Bonnie and Neil produce two textile collections, as well as some limited-edition artworks, tableware and a few furniture pieces. “We outsource very little. That’s the thing we love about it – we get to do every process in-house: we strip our own screens, engrave our own screens, shoot them, print and fix everything. We do have our own makers who collect the fabric and make up pieces off-site, but everything is really local, and we still do most of it ourselves.”
The furniture-making is still Neil’s department, and he now also trains the printers, working alongside them.
“They’re all guys, which I love, because they stand around, putting all the flowers in the right spots. They have a really great eye for it. Some of our cushions are just printed as is, but for pieces like our tablecloths, all the flowers, all the elements, are printed individually, so no two cloths are the same. They’re all quite considered as they’re being printed, which is quite different from a yardage printer, who’ll just print lengths and lengths of fabric. It’s all very hands-on.”
The trajectory to success since they launched seven years ago has been swift. “So many exciting things have happened to us. Getting stocked in Liberty, for instance, in 2016, was such a pinch-me moment. I’d been there while I was in London before we did a trade show in Paris, and I was thinking, ‘Wouldn’t it be amazing one day…’. And they arrived at our stand on the first day and said, ‘We’re so happy to find you; we love your work.’ They already knew about us. It was incredible! It’s such a beautiful store.”
Bonnie and Neil is now sold through Le Bon Marché in Paris, as well as stores in Germany, Ireland, the US, Canada and the Middle East.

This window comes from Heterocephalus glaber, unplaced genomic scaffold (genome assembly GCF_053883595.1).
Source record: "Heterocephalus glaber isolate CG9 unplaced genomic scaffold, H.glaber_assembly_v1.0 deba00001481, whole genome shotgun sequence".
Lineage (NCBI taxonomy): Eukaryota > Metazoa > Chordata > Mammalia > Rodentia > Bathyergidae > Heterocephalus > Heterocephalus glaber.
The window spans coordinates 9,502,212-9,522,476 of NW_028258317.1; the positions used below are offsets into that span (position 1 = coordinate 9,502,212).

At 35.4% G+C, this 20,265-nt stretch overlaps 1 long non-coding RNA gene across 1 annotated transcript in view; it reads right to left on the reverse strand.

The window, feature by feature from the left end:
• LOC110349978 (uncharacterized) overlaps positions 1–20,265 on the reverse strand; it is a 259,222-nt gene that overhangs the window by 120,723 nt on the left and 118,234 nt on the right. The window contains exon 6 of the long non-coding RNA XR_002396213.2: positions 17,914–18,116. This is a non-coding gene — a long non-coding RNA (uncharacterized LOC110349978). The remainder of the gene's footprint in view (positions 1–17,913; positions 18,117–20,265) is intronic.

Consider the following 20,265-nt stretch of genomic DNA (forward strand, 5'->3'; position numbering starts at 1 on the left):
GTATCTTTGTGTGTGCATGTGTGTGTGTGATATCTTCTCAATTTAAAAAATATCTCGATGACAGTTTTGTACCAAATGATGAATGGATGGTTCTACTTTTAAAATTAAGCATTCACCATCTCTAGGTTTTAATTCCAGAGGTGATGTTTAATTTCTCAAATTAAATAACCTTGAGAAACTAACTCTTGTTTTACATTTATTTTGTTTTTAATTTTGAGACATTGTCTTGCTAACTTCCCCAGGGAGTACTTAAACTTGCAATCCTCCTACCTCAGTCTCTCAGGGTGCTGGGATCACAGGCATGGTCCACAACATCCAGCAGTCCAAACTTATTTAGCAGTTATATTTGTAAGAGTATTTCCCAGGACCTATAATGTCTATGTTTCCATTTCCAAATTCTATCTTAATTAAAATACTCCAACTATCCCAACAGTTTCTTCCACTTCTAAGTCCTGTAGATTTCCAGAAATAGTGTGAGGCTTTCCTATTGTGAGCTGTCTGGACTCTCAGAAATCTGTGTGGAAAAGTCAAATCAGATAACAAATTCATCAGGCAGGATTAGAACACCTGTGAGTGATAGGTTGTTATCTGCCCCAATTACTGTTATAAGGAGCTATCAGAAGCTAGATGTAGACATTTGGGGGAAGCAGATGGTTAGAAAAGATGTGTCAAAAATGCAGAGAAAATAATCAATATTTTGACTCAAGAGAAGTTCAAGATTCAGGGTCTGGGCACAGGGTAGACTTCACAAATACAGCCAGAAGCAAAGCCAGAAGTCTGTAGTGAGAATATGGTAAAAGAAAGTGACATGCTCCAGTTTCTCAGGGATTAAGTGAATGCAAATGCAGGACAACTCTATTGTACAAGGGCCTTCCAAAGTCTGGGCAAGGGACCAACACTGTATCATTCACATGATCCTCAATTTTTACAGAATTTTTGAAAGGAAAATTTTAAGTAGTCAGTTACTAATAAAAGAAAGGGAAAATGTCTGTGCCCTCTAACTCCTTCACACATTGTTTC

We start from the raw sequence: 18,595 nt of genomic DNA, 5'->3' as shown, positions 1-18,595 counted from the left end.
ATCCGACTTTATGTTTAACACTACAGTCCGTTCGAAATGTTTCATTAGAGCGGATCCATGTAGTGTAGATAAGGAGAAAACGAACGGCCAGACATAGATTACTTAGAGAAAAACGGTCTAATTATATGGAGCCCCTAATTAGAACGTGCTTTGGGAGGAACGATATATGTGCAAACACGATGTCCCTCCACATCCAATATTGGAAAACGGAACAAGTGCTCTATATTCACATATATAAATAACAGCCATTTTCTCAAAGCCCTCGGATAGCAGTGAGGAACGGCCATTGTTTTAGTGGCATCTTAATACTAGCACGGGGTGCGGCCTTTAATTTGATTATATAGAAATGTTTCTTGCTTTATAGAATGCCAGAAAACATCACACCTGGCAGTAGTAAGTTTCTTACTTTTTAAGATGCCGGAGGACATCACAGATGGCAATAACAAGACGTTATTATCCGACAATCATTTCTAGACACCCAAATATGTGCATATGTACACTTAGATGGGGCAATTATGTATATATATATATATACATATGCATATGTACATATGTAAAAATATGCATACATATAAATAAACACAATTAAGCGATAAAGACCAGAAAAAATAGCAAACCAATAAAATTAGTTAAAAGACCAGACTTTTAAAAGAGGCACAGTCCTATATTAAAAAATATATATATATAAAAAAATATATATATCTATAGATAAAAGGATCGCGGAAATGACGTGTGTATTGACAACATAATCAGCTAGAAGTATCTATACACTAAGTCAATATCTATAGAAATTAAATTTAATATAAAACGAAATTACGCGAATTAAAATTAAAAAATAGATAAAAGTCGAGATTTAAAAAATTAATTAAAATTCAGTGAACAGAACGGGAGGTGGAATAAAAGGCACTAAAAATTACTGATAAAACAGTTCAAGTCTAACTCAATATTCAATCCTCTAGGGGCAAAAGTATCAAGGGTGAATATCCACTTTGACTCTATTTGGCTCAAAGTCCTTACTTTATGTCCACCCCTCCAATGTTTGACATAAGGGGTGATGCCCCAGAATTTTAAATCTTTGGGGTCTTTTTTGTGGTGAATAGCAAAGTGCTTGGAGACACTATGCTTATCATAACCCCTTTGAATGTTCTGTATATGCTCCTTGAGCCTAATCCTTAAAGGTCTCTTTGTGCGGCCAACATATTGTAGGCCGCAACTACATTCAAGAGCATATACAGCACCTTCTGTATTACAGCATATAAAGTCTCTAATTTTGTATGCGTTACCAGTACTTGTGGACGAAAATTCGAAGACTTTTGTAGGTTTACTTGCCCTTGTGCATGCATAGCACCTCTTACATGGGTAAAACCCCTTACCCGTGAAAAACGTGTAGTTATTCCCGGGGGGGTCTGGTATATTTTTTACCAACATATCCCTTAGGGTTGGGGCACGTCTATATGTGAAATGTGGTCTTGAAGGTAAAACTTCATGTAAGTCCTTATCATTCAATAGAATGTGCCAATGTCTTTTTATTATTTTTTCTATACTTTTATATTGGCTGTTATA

“I remember we got this huge order from a store in Kuwait – two pallets of tiles, the biggest we’d ever had – and I’m afraid I thought it was a hoax. So I sent an invoice, which basically said we’d ship as soon as we received payment. And of course they paid immediately, and we said, ‘Now we have to make it all!’ It was about 1000 tiles – a ridiculous amount.
“We’ve done a bit of work on a couple of hotel projects, and it’s fantastic seeing our pieces in that sort of space. It’s great thinking of different techniques that are going to be unique for a particular space and creating bespoke artwork.”
The pair produces artworks in editions of 10, as well as others that are made to order. For the photographic pieces, Bonnie will arrange the flowers in a vase and create a setting for them, then shoot them. For others, some of the elements will be photographed, then put on a screen, with each flower being printed individually. “It’s much like composing a floral arrangement.
“All that floristry work has come full circle. I think it used to be considered daggy, which is probably why I was embarrassed about it; whereas now, it’s become an art form. I’m not really drawn to the Japanese, minimalist style of flower-arranging, though. I like things to be more abundant, wild and unrestrained – more like how things grow.”read less